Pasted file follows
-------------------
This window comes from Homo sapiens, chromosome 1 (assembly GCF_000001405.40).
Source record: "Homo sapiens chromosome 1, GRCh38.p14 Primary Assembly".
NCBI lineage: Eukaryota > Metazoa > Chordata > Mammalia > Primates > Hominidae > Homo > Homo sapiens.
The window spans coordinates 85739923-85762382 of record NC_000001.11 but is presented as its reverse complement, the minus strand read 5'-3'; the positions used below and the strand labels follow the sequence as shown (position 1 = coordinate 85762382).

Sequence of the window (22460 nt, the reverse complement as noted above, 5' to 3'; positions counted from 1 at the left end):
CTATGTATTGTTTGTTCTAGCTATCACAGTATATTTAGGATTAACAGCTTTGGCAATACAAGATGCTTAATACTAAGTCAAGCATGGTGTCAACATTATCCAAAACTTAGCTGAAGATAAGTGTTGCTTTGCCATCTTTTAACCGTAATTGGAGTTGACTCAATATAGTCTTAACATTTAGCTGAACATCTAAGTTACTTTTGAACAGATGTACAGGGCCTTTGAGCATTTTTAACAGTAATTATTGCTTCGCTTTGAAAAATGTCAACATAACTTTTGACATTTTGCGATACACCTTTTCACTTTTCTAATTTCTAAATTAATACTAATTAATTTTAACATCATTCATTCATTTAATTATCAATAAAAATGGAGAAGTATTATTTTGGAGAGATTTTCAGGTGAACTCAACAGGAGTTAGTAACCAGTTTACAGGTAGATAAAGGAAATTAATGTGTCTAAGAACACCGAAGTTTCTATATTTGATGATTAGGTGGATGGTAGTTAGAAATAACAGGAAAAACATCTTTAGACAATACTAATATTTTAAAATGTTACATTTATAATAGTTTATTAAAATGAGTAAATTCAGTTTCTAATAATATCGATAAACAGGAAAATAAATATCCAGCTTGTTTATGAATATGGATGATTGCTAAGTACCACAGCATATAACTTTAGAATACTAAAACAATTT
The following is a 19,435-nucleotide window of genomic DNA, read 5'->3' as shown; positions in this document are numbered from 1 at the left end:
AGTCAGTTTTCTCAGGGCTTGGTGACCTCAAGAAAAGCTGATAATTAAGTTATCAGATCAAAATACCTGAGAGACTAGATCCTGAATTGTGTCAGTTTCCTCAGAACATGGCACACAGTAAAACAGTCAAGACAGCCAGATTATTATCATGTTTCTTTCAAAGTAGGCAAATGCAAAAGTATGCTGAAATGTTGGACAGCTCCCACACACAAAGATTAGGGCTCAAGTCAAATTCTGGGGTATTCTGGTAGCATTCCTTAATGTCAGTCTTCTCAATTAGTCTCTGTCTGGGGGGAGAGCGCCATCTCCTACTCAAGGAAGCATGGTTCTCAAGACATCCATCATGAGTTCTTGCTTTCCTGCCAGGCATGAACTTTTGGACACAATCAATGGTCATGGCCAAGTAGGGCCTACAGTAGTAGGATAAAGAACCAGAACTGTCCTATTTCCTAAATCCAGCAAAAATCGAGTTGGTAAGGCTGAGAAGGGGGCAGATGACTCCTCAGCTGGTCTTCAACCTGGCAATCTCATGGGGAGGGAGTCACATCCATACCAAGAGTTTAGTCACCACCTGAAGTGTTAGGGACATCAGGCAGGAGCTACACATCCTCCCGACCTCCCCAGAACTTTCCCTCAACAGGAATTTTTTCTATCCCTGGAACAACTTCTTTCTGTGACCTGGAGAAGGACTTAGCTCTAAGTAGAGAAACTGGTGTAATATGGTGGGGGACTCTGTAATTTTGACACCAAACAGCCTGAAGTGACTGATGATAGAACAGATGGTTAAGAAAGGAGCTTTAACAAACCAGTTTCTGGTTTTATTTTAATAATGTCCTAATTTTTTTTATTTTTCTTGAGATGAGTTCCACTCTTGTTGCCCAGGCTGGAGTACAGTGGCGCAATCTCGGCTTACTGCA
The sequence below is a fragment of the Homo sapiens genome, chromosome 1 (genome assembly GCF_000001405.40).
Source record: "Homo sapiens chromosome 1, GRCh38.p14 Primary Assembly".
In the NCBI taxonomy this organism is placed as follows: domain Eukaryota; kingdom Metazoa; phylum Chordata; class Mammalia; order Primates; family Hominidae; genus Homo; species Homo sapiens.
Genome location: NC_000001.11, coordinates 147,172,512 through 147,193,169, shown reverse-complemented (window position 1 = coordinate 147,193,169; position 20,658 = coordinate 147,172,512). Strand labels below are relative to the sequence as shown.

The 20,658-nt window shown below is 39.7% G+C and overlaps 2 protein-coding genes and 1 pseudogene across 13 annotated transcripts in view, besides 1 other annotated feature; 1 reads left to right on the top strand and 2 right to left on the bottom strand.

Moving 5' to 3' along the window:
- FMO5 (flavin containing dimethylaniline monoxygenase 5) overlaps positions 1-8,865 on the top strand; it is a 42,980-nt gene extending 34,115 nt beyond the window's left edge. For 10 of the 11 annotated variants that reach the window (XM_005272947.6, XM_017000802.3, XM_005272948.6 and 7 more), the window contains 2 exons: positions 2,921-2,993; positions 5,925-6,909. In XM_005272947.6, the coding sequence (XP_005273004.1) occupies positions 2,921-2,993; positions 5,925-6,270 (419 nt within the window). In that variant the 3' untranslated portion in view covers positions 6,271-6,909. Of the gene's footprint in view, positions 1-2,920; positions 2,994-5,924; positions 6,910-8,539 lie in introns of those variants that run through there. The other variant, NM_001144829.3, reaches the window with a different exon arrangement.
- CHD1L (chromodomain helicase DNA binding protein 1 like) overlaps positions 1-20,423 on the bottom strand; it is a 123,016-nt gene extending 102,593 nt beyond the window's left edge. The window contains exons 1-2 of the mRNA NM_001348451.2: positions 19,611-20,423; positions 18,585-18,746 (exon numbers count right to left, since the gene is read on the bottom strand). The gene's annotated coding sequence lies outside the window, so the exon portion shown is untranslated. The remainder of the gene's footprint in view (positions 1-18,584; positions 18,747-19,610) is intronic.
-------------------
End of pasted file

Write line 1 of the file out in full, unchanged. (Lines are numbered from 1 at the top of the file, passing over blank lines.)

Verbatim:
This window comes from Homo sapiens, chromosome 1 (assembly GCF_000001405.40).